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TAGS: communism, consumed, david cronenberg, Diego Luna, doom, emmy awards, ferguson, film international, gael garcía bernal, let's be cops, Madlib, madvillainy, orange is the new black, red hollywood, richard brody, shane joaquin jimenez, sherlock, the criterion collection, true detective, wesley morris, y tu mamá también


The Leftovers

"Cairo" begins with a song, climaxes with a poem, and concludes with a whisper, but it's what each of these leaves unspoken that captures the testy relationship between faith and doubt at the heart of The Leftovers. As the opening montage augurs the coming collision between Patti Levin (Ann Dowd) and Kevin Garvey (Justin Theroux), suturing her arrangements for the Guilty Remnant's next radical act to his preparations for dinner, the music we hear is excerpted from "I've Been 'Buked and I've Been Scorned," an African-American spiritual. Left out when Patti closes the church door, however, are the lyrics that traditionally come next: "Ain't goin' to lay my 'ligion down," the hymn resolves, "no, Lord." "Cairo" is a dark night of the soul, but the power of conviction is omnipresent at its margins.

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TAGS: ann dowd, cairo, carrie coon, charlie carver, chris zylka, Christopher Eccleston, Emily Meade, he bids his beloved be at peace, Justin Theroux, liv tyler, margaret qualley, max carver, Michael Gaston, Michelle MacLaren, recap, the leftovers, the second coming, w.b. yeats


Horse Money

After dipping into relative, perhaps unavoidable mediocrity in the aftermath of the sublime formalist treats offered by Lav Diaz and Matías Piñeiro, the Locarno competition got back on track and then some with the arrival of Pedro Costa's long-awaited Horse Money. This fourth feature-length installment of his ongoing Fontainhas series retains Colossal Youth's heavy stylisation and rangy protagonist, Ventura, only to turn further inward. Grown old and unable to control his ever-twitching fingers, Ventura has been committed to a psychiatric facility, whose shadowy, spectral corridors double up as passages through the mind. These halls can lead anywhere—a snaking labyrinth whose endless connections bridge past and present, Portugal and Cape Verde, Fontainhas and the forest, a dilapidated factory, and a harshly lit elevator where all things flow together.

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TAGS: alive, antoine boutet, exit, frère et sœur, hold your breath like a lover, horse money, jacob riis, la creazione di significato, locarno film festival, los ausentes, los hongos, navajazo, nicolás pereda, oscar ruíz navia, park jungum, pedro costa, ricardo silva, songs from the north, sud eau nord déplacer


The Knick

The lurking anti-subtlety of The Knick's pilot picks right back up in "Mr. Paris Shoes," which leads by intercutting a day's first stirrings at two polar-opposite corners of New York City: the mansion of hospital proprietress Cornelia Robertson (Juliet Rylance) and her filthy-rich parents, and the just plain-filthy flophouse where Dr. Algernon Edwards (Andre Holland) is bunking. Waiting in line for the bathroom, he's teased by another African-American man for the fanciness of his leather shoes. In juxtaposing Algernon's basic struggle to get to a bathroom without being harassed with the pedantic musings of Robertson's father, August (Grainger Hines), director Steven Soderbergh is able to unleash a barrage of socioeconomic tensions, but it happens with such manic energy it almost feels like he's having too much fun with it. (Things are oversimplified, again, by the dialogue: The elder Robertson leads off by allowing, over the morning paper, that "They call our money 'new'—hmph—but it certainly does attract a crowd." As if wealthy people spend their leisure hours talking about nothing except how wealthy they are.)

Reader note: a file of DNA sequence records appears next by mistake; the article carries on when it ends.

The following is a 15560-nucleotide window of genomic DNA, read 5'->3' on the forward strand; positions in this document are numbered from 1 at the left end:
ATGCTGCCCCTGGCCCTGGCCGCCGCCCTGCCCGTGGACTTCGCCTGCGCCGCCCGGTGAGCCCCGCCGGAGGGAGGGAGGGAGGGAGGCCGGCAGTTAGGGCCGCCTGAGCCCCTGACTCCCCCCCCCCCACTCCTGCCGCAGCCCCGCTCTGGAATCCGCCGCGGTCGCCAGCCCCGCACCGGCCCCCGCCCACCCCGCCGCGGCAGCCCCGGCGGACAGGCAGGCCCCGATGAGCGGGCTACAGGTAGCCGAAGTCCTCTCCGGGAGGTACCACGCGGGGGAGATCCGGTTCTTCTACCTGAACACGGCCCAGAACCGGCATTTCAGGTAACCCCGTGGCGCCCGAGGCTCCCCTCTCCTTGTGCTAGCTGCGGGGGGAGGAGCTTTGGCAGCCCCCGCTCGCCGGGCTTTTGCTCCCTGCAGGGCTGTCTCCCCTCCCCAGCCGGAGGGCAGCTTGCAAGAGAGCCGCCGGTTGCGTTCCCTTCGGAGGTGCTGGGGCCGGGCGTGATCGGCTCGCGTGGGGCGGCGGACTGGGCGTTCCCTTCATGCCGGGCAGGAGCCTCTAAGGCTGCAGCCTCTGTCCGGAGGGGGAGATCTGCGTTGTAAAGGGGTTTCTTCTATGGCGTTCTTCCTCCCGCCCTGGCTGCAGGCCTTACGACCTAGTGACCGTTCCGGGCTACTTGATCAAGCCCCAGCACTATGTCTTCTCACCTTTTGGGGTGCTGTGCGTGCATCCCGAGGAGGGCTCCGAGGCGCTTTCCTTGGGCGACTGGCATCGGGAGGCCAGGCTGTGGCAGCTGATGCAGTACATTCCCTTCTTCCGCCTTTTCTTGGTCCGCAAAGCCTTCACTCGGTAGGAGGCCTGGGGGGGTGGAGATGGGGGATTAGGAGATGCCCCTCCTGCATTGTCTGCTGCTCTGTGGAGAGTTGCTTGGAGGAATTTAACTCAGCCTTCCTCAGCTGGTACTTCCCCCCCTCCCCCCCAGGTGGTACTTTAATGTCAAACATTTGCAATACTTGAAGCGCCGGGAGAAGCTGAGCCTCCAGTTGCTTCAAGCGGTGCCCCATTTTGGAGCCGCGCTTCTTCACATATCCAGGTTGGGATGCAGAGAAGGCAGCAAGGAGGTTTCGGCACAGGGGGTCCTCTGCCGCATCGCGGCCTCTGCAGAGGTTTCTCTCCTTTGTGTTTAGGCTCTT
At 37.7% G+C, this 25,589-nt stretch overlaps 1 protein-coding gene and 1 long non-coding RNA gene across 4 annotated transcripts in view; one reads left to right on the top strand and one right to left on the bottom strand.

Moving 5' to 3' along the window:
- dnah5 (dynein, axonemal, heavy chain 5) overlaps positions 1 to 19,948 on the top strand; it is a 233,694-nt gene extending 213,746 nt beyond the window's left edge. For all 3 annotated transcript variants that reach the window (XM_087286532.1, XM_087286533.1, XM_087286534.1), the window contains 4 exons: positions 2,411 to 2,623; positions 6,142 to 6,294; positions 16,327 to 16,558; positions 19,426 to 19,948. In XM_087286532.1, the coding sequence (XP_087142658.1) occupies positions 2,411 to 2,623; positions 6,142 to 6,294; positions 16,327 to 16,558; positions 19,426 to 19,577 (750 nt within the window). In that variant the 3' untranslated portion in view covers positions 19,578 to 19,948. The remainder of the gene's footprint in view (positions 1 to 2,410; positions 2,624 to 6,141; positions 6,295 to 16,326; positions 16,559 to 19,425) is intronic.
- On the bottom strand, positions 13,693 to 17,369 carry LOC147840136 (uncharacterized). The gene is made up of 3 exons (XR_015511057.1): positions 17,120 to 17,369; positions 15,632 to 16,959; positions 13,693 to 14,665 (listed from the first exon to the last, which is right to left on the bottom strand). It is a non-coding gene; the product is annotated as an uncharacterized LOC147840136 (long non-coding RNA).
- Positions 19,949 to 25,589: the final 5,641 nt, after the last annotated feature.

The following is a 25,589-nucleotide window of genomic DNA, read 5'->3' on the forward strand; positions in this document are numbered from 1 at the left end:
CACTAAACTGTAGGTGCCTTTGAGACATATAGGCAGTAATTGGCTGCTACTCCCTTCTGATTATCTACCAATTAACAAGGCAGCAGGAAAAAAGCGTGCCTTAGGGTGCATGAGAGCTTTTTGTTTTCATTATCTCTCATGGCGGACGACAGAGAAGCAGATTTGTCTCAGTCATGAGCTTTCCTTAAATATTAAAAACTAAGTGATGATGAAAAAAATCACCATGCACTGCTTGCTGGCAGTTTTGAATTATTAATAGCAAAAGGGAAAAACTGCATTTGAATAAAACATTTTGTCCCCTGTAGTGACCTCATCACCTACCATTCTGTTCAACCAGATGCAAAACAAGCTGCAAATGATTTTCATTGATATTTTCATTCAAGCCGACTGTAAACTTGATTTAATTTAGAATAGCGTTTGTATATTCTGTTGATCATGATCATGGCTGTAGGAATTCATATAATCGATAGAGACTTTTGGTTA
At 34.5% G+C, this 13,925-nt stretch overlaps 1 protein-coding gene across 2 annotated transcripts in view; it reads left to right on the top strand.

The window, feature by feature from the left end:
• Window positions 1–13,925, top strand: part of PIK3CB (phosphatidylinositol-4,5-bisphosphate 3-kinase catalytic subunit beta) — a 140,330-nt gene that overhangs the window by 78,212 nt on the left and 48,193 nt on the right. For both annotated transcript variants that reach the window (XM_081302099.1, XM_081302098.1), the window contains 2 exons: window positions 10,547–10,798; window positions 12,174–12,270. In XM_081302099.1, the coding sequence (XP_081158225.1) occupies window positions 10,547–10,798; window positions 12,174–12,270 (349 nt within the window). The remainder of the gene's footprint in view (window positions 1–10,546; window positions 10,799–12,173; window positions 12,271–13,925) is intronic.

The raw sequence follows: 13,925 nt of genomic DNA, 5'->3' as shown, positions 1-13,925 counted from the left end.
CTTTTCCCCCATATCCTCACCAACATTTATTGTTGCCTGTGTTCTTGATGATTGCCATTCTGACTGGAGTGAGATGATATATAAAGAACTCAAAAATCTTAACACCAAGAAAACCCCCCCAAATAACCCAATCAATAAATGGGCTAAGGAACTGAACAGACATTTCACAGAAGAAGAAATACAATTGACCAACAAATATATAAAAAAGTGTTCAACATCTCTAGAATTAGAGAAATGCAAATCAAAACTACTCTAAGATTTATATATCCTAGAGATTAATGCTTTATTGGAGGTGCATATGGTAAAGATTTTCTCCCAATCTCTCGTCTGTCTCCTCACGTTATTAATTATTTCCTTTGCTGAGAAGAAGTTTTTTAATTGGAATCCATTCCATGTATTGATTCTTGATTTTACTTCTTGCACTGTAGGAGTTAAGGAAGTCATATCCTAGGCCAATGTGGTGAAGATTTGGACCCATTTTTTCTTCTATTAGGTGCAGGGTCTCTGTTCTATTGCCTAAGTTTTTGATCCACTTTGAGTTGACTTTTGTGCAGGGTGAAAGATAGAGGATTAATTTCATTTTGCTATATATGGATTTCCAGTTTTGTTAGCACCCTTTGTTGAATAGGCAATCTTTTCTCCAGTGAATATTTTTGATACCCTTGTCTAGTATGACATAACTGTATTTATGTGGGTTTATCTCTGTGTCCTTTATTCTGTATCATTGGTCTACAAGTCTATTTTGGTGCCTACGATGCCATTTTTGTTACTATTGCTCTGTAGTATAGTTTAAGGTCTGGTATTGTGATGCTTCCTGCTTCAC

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TAGS: andre holland, Cara Seymour, chris sullivan, clive owen, Danny Hoch, Eric Johnson, Eve Hewson, grainger hines, jeremy bobb, Juliet Rylance, mr. paris shoes, recap, steven soderbergh, the knick


James Baldwin

1. "Jess Row: Native Sons." A straight white American man on loving James Baldwin and learning to write about race.

"When Another Country was published—at the very peak of Baldwin's public stature as a civil rights activist—it was taken as a document of a very small slice of the present: the Greenwich Village and Paris of the late 1950s and early 1960s, where interracial couples and gay people were able to live openly, mostly but not entirely out of the omnipresent shadow of violence. But Another Country is also an intensely prophetic book, in which Baldwin glimpses a world much more like the one we inhabit today, where overt, legal racism and homophobia is inexorably falling away, and what we have to look at, instead, is the face of the person we've feared and misunderstood and avoided. It's a plural world, a world of unstable pronouns, multiple identities, and overlapping narratives. Which is not to say that anyone in the book ends up happy: this is a novel, after all, that begins with one man's leap off the George Washington Bridge and ends with a series of betrayals—profound and petty—among his survivors. It's out of that traumatized state, Baldwin seems to say, that the most important realization occurs: our offenses, our intertwined histories and mutual obligations, are more like love affairs than legal cases—love affairs that are never really over. 'It doesn't do any good to blame the people or the time,' one of his characters says, 'one is oneself all those people. We are the time.'"

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TAGS: another country, biophilia, björk, björk: biophilia live, garden state, guardians of the galaxy, james baldwin, jess row, jezebel, jonathan beller, lindy west, lucy, mike leigh, nick pinkerton, queens, tim grierson, Zach Braff